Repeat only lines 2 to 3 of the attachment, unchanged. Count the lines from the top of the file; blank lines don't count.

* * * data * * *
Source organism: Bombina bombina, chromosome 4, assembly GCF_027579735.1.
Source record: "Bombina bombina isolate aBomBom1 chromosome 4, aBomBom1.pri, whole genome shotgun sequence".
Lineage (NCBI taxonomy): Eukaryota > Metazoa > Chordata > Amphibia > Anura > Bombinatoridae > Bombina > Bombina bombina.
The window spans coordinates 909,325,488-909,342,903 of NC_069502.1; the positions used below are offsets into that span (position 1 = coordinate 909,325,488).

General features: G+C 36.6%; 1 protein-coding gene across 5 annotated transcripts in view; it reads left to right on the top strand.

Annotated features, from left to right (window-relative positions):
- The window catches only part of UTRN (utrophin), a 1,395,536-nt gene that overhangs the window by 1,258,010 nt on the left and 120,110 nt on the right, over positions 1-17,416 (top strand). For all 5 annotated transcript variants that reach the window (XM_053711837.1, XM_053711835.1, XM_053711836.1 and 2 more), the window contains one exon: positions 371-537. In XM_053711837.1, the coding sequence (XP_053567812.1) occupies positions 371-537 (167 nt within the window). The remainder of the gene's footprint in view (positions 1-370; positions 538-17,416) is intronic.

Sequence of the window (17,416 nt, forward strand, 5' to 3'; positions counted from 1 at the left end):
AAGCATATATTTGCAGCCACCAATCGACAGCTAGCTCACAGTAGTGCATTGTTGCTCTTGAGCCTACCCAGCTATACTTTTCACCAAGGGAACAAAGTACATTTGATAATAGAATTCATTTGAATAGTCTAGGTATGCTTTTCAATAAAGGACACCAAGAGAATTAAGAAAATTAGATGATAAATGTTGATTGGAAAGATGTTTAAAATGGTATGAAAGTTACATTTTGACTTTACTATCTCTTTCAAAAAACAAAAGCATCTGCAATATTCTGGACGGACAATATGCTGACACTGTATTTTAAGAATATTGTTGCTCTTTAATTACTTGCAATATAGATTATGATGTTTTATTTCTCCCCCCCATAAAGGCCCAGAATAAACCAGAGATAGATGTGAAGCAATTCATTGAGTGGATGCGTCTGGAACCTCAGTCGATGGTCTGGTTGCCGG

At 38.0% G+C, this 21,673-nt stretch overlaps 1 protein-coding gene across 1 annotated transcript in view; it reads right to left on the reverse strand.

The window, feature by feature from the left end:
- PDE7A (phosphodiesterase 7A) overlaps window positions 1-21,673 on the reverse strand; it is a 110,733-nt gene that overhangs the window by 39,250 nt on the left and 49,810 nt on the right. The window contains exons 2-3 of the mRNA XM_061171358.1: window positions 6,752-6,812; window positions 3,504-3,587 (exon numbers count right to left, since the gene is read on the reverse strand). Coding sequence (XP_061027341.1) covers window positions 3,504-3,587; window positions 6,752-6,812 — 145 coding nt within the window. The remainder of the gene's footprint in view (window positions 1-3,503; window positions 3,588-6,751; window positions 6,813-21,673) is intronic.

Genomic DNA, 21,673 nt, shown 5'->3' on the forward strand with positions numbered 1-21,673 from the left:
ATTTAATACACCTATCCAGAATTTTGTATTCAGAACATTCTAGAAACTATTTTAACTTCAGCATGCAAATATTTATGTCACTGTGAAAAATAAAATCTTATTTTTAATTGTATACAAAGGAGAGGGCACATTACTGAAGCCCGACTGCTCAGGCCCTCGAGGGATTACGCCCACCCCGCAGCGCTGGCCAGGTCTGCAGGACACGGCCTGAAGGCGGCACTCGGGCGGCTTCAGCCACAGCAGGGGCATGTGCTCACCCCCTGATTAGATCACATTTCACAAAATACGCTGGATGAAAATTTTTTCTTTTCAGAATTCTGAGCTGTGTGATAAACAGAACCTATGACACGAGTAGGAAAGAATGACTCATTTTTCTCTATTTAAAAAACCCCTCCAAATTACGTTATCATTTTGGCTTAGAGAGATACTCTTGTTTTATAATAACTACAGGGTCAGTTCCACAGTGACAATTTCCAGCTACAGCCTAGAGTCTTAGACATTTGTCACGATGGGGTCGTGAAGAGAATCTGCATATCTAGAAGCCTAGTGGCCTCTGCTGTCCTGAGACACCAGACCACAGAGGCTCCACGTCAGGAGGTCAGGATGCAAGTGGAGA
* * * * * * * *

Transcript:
Source record: "Bombina bombina isolate aBomBom1 chromosome 4, aBomBom1.pri, whole genome shotgun sequence".
Lineage (NCBI taxonomy): Eukaryota > Metazoa > Chordata > Amphibia > Anura > Bombinatoridae > Bombina > Bombina bombina.